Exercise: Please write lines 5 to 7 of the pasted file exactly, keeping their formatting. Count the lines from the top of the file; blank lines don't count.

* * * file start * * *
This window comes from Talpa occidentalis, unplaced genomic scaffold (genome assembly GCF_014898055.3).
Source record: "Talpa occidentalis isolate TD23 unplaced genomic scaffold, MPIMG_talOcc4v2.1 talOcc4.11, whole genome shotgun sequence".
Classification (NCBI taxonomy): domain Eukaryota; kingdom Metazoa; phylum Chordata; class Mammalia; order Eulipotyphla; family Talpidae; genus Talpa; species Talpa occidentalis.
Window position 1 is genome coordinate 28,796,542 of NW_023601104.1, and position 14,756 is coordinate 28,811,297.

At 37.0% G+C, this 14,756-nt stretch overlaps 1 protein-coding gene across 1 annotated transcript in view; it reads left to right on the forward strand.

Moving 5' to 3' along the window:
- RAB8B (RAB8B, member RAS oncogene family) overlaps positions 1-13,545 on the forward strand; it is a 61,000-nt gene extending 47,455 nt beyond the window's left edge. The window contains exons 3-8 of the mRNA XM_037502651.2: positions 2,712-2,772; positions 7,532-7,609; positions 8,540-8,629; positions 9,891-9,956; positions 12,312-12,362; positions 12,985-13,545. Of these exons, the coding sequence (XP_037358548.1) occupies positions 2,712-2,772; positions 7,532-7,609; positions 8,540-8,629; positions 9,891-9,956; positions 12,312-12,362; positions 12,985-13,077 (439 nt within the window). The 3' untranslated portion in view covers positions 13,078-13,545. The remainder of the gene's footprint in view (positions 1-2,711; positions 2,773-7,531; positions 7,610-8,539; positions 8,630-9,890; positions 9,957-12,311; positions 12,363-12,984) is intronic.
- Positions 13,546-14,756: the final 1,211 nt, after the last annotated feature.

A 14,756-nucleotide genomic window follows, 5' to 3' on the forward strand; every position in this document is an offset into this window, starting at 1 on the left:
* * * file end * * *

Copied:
At 37.0% G+C, this 14,756-nt stretch overlaps 1 protein-coding gene across 1 annotated transcript in view; it reads left to right on the forward strand.

Moving 5' to 3' along the window:
- RAB8B (RAB8B, member RAS oncogene family) overlaps positions 1-13,545 on the forward strand; it is a 61,000-nt gene extending 47,455 nt beyond the window's left edge. The window contains exons 3-8 of the mRNA XM_037502651.2: positions 2,712-2,772; positions 7,532-7,609; positions 8,540-8,629; positions 9,891-9,956; positions 12,312-12,362; positions 12,985-13,545. Of these exons, the coding sequence (XP_037358548.1) occupies positions 2,712-2,772; positions 7,532-7,609; positions 8,540-8,629; positions 9,891-9,956; positions 12,312-12,362; positions 12,985-13,077 (439 nt within the window). The 3' untranslated portion in view covers positions 13,078-13,545. The remainder of the gene's footprint in view (positions 1-2,711; positions 2,773-7,531; positions 7,610-8,539; positions 8,630-9,890; positions 9,957-12,311; positions 12,363-12,984) is intronic.